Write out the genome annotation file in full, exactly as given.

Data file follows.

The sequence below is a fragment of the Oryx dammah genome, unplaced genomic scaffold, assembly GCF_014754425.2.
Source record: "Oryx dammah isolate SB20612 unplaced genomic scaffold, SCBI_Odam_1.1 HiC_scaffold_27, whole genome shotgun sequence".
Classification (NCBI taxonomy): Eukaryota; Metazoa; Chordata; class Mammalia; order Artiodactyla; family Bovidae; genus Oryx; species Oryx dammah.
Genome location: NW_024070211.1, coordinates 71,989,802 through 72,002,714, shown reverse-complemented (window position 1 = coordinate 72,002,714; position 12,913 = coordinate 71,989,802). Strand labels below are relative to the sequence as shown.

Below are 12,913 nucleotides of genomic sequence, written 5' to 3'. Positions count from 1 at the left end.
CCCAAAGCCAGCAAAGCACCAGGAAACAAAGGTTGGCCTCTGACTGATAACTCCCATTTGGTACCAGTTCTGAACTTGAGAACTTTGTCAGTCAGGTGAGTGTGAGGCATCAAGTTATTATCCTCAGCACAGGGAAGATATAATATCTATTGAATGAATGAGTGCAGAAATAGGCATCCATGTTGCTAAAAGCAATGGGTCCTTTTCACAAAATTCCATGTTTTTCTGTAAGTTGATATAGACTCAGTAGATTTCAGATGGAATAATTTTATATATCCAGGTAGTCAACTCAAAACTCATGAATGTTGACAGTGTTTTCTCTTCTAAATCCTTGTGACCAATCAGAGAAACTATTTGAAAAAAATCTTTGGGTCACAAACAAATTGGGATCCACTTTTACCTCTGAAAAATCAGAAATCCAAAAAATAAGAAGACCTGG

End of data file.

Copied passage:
The sequence below is a fragment of the Oryx dammah genome, unplaced genomic scaffold, assembly GCF_014754425.2.
Source record: "Oryx dammah isolate SB20612 unplaced genomic scaffold, SCBI_Odam_1.1 HiC_scaffold_27, whole genome shotgun sequence".
Classification (NCBI taxonomy): Eukaryota; Metazoa; Chordata; class Mammalia; order Artiodactyla; family Bovidae; genus Oryx; species Oryx dammah.
Genome location: NW_024070211.1, coordinates 71,989,802 through 72,002,714, shown reverse-complemented (window position 1 = coordinate 72,002,714; position 12,913 = coordinate 71,989,802). Strand labels below are relative to the sequence as shown.

Below are 12,913 nucleotides of genomic sequence, written 5' to 3'. Positions count from 1 at the left end.
CCCAAAGCCAGCAAAGCACCAGGAAACAAAGGTTGGCCTCTGACTGATAACTCCCATTTGGTACCAGTTCTGAACTTGAGAACTTTGTCAGTCAGGTGAGTGTGAGGCATCAAGTTATTATCCTCAGCACAGGGAAGATATAATATCTATTGAATGAATGAGTGCAGAAATAGGCATCCATGTTGCTAAAAGCAATGGGTCCTTTTCACAAAATTCCATGTTTTTCTGTAAGTTGATATAGACTCAGTAGATTTCAGATGGAATAATTTTATATATCCAGGTAGTCAACTCAAAACTCATGAATGTTGACAGTGTTTTCTCTTCTAAATCCTTGTGACCAATCAGAGAAACTATTTGAAAAAAATCTTTGGGTCACAAACAAATTGGGATCCACTTTTACCTCTGAAAAATCAGAAATCCAAAAAATAAGAAGACCTGG